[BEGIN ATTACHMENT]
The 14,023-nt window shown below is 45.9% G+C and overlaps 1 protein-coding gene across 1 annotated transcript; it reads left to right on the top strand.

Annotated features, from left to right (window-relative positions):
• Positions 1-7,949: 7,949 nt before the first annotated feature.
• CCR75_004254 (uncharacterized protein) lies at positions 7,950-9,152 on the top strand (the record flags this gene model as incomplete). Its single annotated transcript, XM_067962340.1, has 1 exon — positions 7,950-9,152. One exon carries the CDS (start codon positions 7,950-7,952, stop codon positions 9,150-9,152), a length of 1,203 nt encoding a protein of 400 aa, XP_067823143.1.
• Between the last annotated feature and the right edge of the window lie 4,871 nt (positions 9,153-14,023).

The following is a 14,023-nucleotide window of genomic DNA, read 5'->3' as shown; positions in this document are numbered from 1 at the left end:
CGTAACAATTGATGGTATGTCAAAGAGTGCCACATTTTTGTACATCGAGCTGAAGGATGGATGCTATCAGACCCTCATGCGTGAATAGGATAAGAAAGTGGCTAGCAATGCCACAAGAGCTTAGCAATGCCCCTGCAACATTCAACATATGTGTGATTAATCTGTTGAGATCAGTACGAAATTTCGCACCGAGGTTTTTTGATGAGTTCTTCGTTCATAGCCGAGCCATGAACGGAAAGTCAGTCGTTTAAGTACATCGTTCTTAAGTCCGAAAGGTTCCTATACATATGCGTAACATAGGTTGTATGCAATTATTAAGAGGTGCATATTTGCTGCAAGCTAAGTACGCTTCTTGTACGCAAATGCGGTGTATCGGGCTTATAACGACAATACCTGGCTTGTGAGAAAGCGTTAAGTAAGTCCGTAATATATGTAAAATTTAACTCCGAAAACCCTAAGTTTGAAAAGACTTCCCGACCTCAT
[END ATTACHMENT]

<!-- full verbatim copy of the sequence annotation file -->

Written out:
The 14,023-nt window shown below is 45.9% G+C and overlaps 1 protein-coding gene across 1 annotated transcript; it reads left to right on the top strand.

Annotated features, from left to right (window-relative positions):
• Positions 1-7,949: 7,949 nt before the first annotated feature.
• CCR75_004254 (uncharacterized protein) lies at positions 7,950-9,152 on the top strand (the record flags this gene model as incomplete). Its single annotated transcript, XM_067962340.1, has 1 exon — positions 7,950-9,152. One exon carries the CDS (start codon positions 7,950-7,952, stop codon positions 9,150-9,152), a length of 1,203 nt encoding a protein of 400 aa, XP_067823143.1.
• Between the last annotated feature and the right edge of the window lie 4,871 nt (positions 9,153-14,023).

The following is a 14,023-nucleotide window of genomic DNA, read 5'->3' as shown; positions in this document are numbered from 1 at the left end:
CGTAACAATTGATGGTATGTCAAAGAGTGCCACATTTTTGTACATCGAGCTGAAGGATGGATGCTATCAGACCCTCATGCGTGAATAGGATAAGAAAGTGGCTAGCAATGCCACAAGAGCTTAGCAATGCCCCTGCAACATTCAACATATGTGTGATTAATCTGTTGAGATCAGTACGAAATTTCGCACCGAGGTTTTTTGATGAGTTCTTCGTTCATAGCCGAGCCATGAACGGAAAGTCAGTCGTTTAAGTACATCGTTCTTAAGTCCGAAAGGTTCCTATACATATGCGTAACATAGGTTGTATGCAATTATTAAGAGGTGCATATTTGCTGCAAGCTAAGTACGCTTCTTGTACGCAAATGCGGTGTATCGGGCTTATAACGACAATACCTGGCTTGTGAGAAAGCGTTAAGTAAGTCCGTAATATATGTAAAATTTAACTCCGAAAACCCTAAGTTTGAAAAGACTTCCCGACCTCAT